UK: Animal testing for shellfish monitoring phased out
Posted: May 20th, 2012 - 12:39pm
Source: Food Standards Agency
The Food Standards Agency’s shellfish monitoring programme has successfully completed a move away from tests using mice for the detection of paralytic shellfish poisoning (PSP) and lipophilic toxins in commercially harvested shellfish.
The phasing out of animal testing in the shellfish monitoring programme has been a long-term goal of the FSA. Without an approved alternative method available, tests on mice had previously been the most suitable way of detecting toxins in shellfish. However, the FSA and Cefas (Centre for Environment, Fisheries, and Aquaculture Science) have spent a number of years developing alternative testing methods that do not rely on mice.
Andrew Wadge, Chief Scientist at the Food Standards Agency, said: ‘This is a significant milestone in meeting the UK’s commitment to reduce the burden of animal testing and has been achieved after years of FSA-funded research.
‘PSP and lipophilic toxins can cause severe illness if people consume them, so it is important that our shellfish monitoring programme is as effective as possible at detecting them. In order to meet our commitment, we have had to ensure suitable alternative methods are introduced in all our statutory biotoxin testing.
‘The hard work of the scientists involved in the programme has paid off and we are very pleased to announce that our shellfish monitoring programme is no longer reliant on tests using mice.’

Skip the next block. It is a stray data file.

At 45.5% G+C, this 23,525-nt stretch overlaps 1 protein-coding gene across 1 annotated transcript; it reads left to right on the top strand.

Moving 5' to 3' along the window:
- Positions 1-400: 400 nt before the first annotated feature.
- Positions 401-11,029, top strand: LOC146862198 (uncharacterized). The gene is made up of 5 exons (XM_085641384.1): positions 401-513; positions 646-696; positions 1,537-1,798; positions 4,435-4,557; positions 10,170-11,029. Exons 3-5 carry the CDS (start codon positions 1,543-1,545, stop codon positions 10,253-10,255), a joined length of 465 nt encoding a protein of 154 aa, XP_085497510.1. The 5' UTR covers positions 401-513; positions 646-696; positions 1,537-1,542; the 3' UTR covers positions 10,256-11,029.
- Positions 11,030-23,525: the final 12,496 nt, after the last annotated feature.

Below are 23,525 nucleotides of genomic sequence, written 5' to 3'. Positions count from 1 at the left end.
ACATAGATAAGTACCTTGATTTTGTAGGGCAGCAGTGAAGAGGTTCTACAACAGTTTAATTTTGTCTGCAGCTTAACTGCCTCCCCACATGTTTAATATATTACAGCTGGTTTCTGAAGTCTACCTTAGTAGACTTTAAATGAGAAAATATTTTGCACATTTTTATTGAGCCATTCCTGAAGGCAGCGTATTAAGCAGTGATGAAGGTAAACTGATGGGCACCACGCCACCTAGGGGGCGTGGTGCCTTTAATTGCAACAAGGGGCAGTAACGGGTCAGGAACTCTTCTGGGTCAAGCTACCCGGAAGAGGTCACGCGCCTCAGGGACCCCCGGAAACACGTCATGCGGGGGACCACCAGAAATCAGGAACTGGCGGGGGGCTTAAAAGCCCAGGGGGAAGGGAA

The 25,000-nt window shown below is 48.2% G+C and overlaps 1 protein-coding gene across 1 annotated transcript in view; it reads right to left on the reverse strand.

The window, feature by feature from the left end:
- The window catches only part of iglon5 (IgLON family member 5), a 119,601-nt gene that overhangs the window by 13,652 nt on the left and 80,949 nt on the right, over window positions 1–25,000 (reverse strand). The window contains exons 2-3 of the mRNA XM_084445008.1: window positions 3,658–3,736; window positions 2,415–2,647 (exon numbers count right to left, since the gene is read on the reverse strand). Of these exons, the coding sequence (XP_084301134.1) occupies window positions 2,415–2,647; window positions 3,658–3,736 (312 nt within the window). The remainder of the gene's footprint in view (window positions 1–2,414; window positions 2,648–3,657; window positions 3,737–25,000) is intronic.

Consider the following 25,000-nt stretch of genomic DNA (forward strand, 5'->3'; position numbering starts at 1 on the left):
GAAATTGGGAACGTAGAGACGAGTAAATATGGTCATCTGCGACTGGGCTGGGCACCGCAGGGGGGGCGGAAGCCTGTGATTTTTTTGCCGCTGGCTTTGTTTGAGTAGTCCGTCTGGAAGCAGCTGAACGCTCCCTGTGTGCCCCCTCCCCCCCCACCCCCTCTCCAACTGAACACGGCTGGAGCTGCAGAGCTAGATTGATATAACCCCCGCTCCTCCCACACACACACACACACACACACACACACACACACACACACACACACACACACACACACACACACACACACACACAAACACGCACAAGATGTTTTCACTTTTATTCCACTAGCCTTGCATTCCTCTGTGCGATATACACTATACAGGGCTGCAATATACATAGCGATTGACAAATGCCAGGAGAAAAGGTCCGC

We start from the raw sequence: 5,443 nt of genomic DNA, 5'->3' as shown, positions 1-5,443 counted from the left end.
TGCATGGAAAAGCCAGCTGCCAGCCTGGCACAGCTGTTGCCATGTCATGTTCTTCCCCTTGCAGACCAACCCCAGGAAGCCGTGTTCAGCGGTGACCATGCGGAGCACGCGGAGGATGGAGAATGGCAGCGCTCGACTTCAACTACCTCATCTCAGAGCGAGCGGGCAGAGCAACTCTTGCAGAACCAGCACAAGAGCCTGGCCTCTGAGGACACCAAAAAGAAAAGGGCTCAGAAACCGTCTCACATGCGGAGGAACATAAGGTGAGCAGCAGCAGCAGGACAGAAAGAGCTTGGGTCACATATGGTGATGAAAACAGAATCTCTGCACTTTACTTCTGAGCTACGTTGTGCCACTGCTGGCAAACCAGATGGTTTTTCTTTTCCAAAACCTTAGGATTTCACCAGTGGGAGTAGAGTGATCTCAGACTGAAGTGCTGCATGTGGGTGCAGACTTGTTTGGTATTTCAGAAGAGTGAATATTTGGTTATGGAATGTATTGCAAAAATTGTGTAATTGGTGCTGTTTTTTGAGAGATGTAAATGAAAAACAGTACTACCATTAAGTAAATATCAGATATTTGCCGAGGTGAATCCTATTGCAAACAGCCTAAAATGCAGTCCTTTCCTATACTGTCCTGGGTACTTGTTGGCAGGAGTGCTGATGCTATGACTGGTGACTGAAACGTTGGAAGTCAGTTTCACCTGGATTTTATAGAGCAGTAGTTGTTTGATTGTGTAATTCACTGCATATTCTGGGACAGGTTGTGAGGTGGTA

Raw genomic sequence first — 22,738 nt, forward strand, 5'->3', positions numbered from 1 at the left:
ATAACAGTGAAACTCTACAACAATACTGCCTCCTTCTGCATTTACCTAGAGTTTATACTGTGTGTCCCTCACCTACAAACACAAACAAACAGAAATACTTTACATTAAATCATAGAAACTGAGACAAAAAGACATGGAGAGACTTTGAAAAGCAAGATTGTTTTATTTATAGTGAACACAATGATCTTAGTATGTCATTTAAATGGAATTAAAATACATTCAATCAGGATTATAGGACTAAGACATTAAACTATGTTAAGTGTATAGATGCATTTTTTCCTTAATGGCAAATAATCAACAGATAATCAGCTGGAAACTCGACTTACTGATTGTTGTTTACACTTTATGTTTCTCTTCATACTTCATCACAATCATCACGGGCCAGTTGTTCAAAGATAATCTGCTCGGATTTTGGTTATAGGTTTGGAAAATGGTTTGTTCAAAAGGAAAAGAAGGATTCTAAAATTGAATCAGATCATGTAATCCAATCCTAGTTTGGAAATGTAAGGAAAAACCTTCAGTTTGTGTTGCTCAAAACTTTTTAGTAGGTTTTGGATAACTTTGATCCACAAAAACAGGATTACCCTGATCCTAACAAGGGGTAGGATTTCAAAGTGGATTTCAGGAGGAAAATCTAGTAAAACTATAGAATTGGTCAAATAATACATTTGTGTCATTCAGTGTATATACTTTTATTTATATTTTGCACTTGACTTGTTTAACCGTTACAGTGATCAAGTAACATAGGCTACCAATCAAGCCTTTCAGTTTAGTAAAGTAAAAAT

David Lees, Head of the Food Safety group at Cefas, said: ‘We are proud to be one of the first laboratories worldwide to have implemented non-animal methods for government algal toxin testing programmes. It is the culmination of many years of work towards this objective, long held by both ourselves and the FSA. A considerable bonus has been that the modern analytical techniques we have now implemented give significant improvements in test performance.’
The FSA has written to local authorities today informing them of the final phase of changes to its monitoring programme, which took effect from May 2012.
Previously, the method for detecting potentially harmful PSP and lipophilic toxins was based on a test called the mouse bioassay (MBA). In 2006, the UK was the first European Union country to introduce HPLC (High Performance Liquid Chromatography) methodology into a statutory monitoring programme. This significantly reduced the reliance on the MBA test.
The FSA also commissioned research to develop an LC-MS (Liquid Chromatographic Mass Spectrometric) method for the detection of lipophilic toxins. The method was implemented in July 2011 for eight major shellfish species, resulting in another significant reduction in MBA tests.
Both methods have been further refined and validated for the remaining commercial species of shellfish, resulting in the complete replacement of all animal tests carried out for routine toxin testing.